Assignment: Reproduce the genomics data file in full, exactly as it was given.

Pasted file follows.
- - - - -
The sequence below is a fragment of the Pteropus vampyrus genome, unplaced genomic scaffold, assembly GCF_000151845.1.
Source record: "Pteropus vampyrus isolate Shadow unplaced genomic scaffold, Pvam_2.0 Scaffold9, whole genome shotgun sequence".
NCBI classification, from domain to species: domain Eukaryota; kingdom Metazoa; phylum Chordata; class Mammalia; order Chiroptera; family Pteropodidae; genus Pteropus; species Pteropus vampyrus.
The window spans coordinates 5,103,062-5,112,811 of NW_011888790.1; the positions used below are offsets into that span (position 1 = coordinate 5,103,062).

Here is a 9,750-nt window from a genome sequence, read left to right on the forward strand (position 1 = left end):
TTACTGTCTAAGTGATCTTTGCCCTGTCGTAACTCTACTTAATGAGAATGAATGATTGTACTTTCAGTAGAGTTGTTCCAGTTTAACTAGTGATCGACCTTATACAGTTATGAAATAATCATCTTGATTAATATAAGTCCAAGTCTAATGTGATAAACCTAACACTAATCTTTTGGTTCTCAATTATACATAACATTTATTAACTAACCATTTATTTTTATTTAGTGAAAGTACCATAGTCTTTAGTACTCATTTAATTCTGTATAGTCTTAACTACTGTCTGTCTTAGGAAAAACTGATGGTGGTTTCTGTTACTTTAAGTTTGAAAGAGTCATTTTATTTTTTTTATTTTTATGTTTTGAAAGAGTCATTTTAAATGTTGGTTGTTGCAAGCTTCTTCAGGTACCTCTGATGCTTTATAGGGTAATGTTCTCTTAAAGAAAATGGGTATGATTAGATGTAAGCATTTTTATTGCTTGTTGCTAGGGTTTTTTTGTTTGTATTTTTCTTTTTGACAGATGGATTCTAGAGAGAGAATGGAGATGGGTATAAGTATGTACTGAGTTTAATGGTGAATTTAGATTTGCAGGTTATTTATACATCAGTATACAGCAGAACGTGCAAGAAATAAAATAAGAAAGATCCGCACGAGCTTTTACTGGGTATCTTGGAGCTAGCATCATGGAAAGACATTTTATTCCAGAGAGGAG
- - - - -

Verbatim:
The sequence below is a fragment of the Pteropus vampyrus genome, unplaced genomic scaffold, assembly GCF_000151845.1.
Source record: "Pteropus vampyrus isolate Shadow unplaced genomic scaffold, Pvam_2.0 Scaffold9, whole genome shotgun sequence".
NCBI classification, from domain to species: domain Eukaryota; kingdom Metazoa; phylum Chordata; class Mammalia; order Chiroptera; family Pteropodidae; genus Pteropus; species Pteropus vampyrus.
The window spans coordinates 5,103,062-5,112,811 of NW_011888790.1; the positions used below are offsets into that span (position 1 = coordinate 5,103,062).

Here is a 9,750-nt window from a genome sequence, read left to right on the forward strand (position 1 = left end):
TTACTGTCTAAGTGATCTTTGCCCTGTCGTAACTCTACTTAATGAGAATGAATGATTGTACTTTCAGTAGAGTTGTTCCAGTTTAACTAGTGATCGACCTTATACAGTTATGAAATAATCATCTTGATTAATATAAGTCCAAGTCTAATGTGATAAACCTAACACTAATCTTTTGGTTCTCAATTATACATAACATTTATTAACTAACCATTTATTTTTATTTAGTGAAAGTACCATAGTCTTTAGTACTCATTTAATTCTGTATAGTCTTAACTACTGTCTGTCTTAGGAAAAACTGATGGTGGTTTCTGTTACTTTAAGTTTGAAAGAGTCATTTTATTTTTTTTATTTTTATGTTTTGAAAGAGTCATTTTAAATGTTGGTTGTTGCAAGCTTCTTCAGGTACCTCTGATGCTTTATAGGGTAATGTTCTCTTAAAGAAAATGGGTATGATTAGATGTAAGCATTTTTATTGCTTGTTGCTAGGGTTTTTTTGTTTGTATTTTTCTTTTTGACAGATGGATTCTAGAGAGAGAATGGAGATGGGTATAAGTATGTACTGAGTTTAATGGTGAATTTAGATTTGCAGGTTATTTATACATCAGTATACAGCAGAACGTGCAAGAAATAAAATAAGAAAGATCCGCACGAGCTTTTACTGGGTATCTTGGAGCTAGCATCATGGAAAGACATTTTATTCCAGAGAGGAG